U.S. researchers say the discovery of a vaccine that blocks the action of cocaine on the brains of mice could lead to addiction treatments for humans.
Scientists at Weill Cornell Medical College in New York say the vaccine binds to, and sequesters, cocaine molecules before the drug reaches the brains of the animals, preventing any cocaine-related hyperactivity, a Cornell University release said Tuesday.
"Our very dramatic data shows that we can protect mice against the effects of cocaine, and we think this approach could be very promising in fighting addiction in humans," Dr. Ronald G. Crystal, a professor of genetic medicine at Weill Cornell who was the lead investigator, said.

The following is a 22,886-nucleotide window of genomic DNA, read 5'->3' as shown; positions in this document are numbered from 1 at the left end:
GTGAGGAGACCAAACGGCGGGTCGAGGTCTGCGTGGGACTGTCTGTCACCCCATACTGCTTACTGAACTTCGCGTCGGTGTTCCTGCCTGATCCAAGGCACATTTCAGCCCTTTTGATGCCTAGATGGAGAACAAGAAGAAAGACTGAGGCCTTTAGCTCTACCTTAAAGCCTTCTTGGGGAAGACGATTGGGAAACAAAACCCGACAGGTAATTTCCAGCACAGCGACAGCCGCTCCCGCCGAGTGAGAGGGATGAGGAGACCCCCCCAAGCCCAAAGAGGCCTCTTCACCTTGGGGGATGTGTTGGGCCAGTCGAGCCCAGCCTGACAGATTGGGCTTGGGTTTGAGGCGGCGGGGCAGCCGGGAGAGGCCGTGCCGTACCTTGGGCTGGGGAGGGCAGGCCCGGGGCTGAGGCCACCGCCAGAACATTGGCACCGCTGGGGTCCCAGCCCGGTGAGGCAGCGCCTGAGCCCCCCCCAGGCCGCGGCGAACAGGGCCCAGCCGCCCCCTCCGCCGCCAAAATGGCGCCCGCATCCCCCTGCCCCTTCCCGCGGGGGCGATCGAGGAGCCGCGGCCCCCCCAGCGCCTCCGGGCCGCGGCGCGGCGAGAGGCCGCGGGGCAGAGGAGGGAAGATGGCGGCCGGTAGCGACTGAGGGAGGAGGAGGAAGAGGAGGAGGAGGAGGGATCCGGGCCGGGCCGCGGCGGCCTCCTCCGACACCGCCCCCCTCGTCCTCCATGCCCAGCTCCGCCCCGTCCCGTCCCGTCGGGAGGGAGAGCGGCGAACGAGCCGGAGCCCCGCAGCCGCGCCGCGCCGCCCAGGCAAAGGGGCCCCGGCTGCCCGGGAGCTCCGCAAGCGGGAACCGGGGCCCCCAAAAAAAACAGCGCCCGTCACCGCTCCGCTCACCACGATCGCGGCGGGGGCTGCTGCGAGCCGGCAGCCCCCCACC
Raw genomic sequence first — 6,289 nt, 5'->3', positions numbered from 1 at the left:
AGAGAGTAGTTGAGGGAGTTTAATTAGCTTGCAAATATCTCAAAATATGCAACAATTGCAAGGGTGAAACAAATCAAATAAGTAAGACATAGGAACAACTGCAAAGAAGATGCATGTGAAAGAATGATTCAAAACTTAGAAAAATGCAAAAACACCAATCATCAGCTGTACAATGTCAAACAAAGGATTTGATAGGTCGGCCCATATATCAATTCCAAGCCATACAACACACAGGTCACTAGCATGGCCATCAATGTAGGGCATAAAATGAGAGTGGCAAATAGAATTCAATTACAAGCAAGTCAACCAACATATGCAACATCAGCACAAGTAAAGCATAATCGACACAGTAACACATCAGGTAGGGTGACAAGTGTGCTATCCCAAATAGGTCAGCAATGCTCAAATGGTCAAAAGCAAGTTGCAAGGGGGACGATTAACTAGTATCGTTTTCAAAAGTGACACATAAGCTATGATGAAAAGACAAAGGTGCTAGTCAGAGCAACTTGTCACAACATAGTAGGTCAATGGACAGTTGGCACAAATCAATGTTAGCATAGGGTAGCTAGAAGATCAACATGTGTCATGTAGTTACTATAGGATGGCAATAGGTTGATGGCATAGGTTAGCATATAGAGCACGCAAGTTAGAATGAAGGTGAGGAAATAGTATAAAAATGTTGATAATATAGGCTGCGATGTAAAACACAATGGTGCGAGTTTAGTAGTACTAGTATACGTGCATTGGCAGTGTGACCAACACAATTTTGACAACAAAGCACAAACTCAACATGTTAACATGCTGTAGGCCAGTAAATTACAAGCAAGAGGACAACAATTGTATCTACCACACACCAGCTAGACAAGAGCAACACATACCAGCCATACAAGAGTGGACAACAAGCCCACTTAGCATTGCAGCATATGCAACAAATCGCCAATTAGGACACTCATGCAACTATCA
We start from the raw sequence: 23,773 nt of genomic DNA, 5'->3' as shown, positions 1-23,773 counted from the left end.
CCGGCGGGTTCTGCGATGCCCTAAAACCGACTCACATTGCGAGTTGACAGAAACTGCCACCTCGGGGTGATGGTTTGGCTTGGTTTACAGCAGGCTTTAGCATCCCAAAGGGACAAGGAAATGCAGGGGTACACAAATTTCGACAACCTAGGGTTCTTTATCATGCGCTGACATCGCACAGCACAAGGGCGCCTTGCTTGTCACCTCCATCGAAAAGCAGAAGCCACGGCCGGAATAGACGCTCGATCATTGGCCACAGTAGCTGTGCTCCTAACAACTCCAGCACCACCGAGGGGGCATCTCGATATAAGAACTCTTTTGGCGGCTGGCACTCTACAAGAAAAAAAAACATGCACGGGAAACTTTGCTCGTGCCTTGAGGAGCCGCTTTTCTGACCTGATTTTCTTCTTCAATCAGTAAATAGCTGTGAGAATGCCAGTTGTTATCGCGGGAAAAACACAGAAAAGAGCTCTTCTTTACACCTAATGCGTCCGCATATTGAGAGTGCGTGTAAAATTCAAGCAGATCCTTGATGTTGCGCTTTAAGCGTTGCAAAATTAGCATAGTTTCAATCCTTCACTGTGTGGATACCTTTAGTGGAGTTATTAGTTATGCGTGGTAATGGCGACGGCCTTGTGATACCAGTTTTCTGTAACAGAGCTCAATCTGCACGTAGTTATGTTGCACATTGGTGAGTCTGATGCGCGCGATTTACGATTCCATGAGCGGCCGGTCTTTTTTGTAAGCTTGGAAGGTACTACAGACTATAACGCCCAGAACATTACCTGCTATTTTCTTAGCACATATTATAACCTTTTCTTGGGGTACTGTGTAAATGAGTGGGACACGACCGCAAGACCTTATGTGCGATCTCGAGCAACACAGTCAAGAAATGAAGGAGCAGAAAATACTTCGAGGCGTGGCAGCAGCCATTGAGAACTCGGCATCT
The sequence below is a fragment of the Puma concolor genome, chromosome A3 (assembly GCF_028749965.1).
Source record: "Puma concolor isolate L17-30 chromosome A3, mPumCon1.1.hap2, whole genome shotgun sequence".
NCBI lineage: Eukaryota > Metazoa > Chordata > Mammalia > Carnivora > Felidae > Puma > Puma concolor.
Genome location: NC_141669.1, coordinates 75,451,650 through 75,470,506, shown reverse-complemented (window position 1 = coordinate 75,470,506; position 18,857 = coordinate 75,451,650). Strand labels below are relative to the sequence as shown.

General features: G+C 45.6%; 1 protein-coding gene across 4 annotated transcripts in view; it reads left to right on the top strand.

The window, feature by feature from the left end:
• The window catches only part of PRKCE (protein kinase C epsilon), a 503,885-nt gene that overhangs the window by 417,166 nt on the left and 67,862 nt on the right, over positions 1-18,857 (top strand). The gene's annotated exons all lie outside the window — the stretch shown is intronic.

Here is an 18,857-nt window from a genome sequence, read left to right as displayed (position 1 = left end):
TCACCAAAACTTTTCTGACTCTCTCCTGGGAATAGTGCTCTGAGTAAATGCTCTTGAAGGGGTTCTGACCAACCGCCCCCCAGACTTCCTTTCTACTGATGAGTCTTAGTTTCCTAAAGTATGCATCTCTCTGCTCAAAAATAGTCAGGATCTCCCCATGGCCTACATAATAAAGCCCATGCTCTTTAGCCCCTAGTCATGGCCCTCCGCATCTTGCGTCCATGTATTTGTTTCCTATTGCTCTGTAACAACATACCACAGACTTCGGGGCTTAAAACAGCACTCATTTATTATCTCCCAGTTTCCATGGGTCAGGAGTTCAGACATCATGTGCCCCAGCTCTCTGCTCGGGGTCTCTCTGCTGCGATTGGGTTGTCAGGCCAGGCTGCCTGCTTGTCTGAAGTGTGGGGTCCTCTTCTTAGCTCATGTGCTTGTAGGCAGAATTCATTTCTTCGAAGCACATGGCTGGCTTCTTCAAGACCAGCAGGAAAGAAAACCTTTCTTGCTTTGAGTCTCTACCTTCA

The vaccine effect in mice lasted for at least 13 weeks, the researchers said.
"While other attempts at producing immunity against cocaine have been tried, this is the first that will likely not require multiple, expensive infusions, and that can move quickly into human trials," Crystal said. "There is currently no FDA-approved vaccine for any drug addiction."
Funded by the National Institute on Drug Abuse, the study was published in the online edition of Molecular Therapy.
Jan. 4, 2011
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